Difference between Iterator and Visitor pattern is that Iterators typically operate on the same kind of objects while Vistor patterns do not. Secondly an iterator makes the collection objects available for use by clients while a Visitor is the client itself visiting the collection objects.

  1. Null Object Pattern

Null object pattern is used to handle an unhandled case in a collection of types.

Having a null object ensures that the unhandled case is handled gracefully and every client of the system need not handle that case individually.

It also comes handy in cases when the actual handler is not yet ready to use.

For example, an application may produce some widgets for display on the UI and those widgets can crowd the queue if they are not consumed within a given time frame. A null object pattern can come in handy here till the actual consumer of the widgets is ready for operation.

Another use is when the functionality needs to be removed temporarily without affecting the system in multiple points. For example, if logging for a class needs to be removed, then logger for that class could be replaced by a null pattern logger (one that does nothing) instead of removing the log commands everywhere in the class.

  1. Adapter Pattern

Adapter helps 2 classes work together by making their interfaces compatible. For example, if two third party classes are there. One class produces an integer while another one consumes string representation of an integer, then the adapter between these two classes would convert the integer to string and enable the 2 classes to communicate.

  1. Proxy Pattern

Proxy pattern is used mostly when we use a wrapper object. By using a wrapper object, we can control the functionality exposed by the wrapped object. For example: to make a class read-only, it can be wrapped in another objects which throws exception in all the write methods but delegates the read methods to the original class.

Proxy pattern is used to eliminate the unwanted or costly methods from a class.

  1. Decorator Pattern

Decorator pattern is used to add functionality to an existing class such that every decorator class can keep on adding more functionality and need not be aware of functionalities added by other decorators. For example: consider a collection class MyCollection which adds String objects to a list. A decorator pattern class for this can be a class which wraps this object into another object, implements similar methods which delegate the functionality to the underlying object, but over-rides the add method in such a way that it converts all null objects into an empty string. Thus our decorator class has added functionality by wrapping this object. Another decorator can similarly process each string by prepending some other string. Yet another decorator can append something to each input string and so on.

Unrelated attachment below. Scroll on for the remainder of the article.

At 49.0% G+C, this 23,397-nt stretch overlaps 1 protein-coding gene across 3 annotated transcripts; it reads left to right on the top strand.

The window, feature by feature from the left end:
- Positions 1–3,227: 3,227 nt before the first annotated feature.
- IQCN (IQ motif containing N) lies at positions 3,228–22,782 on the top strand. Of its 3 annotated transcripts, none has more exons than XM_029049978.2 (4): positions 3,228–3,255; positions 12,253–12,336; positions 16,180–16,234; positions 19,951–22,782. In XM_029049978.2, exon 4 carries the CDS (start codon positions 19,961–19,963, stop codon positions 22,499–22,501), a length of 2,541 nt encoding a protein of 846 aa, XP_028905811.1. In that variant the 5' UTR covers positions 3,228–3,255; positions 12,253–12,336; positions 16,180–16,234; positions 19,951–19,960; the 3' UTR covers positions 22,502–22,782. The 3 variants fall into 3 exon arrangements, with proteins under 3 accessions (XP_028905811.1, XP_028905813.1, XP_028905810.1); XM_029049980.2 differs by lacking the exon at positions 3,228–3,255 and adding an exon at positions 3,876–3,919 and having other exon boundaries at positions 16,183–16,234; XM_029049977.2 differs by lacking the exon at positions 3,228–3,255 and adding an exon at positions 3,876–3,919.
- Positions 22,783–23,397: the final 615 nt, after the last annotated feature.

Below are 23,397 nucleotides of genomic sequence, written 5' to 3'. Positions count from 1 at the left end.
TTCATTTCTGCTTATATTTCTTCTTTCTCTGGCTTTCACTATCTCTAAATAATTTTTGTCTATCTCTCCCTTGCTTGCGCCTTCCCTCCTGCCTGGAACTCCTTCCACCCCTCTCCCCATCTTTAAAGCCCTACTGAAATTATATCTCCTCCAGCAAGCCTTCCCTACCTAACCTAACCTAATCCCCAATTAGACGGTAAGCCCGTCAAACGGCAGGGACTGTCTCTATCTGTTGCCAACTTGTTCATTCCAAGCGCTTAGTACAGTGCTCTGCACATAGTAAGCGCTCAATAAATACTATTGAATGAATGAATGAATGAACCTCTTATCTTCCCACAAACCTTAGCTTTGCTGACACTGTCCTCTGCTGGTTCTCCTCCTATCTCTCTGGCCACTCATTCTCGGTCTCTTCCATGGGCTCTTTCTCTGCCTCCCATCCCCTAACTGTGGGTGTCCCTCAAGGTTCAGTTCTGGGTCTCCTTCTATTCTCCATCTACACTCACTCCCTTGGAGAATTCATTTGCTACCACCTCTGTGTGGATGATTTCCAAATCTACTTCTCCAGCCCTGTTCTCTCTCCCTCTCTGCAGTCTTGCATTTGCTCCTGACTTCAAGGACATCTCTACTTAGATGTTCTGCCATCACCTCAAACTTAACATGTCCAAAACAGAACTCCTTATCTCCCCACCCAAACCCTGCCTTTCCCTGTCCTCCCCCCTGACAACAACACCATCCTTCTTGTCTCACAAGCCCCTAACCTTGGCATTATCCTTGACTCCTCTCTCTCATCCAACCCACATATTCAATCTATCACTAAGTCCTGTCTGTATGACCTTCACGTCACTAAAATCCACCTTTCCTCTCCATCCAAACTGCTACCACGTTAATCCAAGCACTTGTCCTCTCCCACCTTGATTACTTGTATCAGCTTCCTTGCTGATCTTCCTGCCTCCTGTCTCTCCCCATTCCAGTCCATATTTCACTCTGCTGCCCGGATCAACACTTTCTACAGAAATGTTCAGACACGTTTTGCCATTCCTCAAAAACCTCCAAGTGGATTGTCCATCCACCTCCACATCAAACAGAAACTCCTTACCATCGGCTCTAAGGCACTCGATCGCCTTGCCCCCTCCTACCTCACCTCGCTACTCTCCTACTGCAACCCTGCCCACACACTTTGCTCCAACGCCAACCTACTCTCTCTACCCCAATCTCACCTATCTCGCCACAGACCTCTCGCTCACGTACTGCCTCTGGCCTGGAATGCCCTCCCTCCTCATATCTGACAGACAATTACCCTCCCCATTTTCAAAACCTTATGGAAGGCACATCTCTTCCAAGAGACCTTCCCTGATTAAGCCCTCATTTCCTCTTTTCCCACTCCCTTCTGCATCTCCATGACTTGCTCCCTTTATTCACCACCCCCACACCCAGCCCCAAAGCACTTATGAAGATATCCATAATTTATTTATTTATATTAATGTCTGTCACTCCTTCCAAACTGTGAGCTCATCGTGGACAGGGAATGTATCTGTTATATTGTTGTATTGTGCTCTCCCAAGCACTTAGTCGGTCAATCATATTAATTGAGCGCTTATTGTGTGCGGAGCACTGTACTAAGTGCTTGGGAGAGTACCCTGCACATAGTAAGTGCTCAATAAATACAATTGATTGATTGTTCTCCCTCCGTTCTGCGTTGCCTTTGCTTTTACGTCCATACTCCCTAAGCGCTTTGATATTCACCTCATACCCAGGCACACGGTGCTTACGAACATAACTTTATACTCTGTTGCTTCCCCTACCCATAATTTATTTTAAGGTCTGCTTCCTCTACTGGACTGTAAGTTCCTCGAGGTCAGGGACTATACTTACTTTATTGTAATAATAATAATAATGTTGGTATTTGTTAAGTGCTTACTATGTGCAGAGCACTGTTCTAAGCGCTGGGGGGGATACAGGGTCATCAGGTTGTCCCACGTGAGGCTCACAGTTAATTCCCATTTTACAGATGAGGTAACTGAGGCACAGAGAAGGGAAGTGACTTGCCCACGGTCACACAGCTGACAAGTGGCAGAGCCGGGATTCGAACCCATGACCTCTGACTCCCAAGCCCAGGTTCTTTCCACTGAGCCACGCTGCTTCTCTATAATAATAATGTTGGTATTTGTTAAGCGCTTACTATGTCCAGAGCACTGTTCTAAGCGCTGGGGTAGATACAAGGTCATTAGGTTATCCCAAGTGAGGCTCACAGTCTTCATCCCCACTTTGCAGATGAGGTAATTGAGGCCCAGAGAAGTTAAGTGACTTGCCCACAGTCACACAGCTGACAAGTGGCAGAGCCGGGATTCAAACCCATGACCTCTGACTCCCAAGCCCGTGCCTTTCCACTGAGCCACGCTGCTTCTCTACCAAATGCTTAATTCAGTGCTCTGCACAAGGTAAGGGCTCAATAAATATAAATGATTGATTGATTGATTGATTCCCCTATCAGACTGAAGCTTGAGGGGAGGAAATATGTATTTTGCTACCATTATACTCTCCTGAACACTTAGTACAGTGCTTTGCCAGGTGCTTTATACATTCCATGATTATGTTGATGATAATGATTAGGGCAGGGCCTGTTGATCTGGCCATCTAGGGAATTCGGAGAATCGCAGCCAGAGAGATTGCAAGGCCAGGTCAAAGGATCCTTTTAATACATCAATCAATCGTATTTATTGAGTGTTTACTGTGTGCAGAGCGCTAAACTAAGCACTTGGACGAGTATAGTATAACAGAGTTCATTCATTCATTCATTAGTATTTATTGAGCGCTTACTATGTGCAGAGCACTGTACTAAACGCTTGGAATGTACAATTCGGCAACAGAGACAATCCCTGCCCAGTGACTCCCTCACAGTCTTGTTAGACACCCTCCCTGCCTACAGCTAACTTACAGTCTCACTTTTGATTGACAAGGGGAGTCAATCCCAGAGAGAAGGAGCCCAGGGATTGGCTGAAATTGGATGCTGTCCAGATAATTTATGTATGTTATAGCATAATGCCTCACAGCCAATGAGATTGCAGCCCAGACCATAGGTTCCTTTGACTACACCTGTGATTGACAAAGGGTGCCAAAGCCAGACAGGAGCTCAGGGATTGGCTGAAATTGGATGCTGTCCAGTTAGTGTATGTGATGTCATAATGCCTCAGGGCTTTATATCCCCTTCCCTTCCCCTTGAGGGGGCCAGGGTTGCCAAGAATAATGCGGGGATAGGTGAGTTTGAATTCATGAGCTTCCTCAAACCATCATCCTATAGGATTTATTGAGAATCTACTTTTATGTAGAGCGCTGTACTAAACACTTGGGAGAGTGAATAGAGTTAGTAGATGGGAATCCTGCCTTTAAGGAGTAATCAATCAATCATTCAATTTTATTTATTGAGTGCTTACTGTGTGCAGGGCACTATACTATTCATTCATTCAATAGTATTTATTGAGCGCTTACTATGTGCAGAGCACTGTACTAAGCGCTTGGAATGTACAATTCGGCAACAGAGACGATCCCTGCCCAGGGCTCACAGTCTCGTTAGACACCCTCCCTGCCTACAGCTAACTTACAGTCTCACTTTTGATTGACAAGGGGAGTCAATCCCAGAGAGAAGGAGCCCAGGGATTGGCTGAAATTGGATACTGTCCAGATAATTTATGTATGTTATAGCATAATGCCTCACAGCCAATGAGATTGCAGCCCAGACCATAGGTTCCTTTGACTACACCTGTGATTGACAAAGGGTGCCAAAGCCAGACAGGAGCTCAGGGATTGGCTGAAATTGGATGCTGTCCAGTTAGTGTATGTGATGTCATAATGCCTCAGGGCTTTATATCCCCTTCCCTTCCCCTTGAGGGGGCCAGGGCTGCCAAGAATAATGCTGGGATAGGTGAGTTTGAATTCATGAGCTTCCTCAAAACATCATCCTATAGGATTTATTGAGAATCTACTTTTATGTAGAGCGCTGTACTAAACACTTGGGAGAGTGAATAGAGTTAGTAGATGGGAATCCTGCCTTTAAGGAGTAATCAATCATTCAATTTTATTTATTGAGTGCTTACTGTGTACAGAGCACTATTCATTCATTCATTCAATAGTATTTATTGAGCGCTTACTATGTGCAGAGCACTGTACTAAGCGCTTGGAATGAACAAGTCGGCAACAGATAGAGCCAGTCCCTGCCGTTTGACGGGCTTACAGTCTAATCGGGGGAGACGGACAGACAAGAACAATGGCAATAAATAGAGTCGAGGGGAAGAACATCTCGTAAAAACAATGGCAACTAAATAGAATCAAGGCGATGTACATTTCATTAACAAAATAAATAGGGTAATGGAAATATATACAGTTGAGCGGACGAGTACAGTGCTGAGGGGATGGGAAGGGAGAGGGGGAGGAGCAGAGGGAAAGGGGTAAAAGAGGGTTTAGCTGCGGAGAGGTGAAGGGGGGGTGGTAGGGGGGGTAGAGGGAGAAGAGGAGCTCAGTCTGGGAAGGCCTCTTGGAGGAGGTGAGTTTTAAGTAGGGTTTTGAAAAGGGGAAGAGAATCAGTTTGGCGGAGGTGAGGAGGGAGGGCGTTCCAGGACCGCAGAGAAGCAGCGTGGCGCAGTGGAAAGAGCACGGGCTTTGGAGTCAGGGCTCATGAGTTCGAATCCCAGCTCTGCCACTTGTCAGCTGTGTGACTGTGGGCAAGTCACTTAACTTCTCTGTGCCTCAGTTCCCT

Note that every decorator must implement the same interface that the wrapped object implements otherwise other decorator objects will not be able to decorate.

  1. Composite Pattern

  1. Template Method Pattern

Template method pattern can very roughly be described as that of inheritance. When a derived class inherits a base class, it inherits the functionality from base class as a template. Every base-class, derived-class cannot be said to have Template method pattern. TMP comes into play when the base class keeps the overall algorithm unchangeable. It only allows the derived classes to add some variation to the algorithm execution, but does not allow the base classes to mess with the overall algorithm. If derived classes are allowed to do so, then it is not Template Method pattern.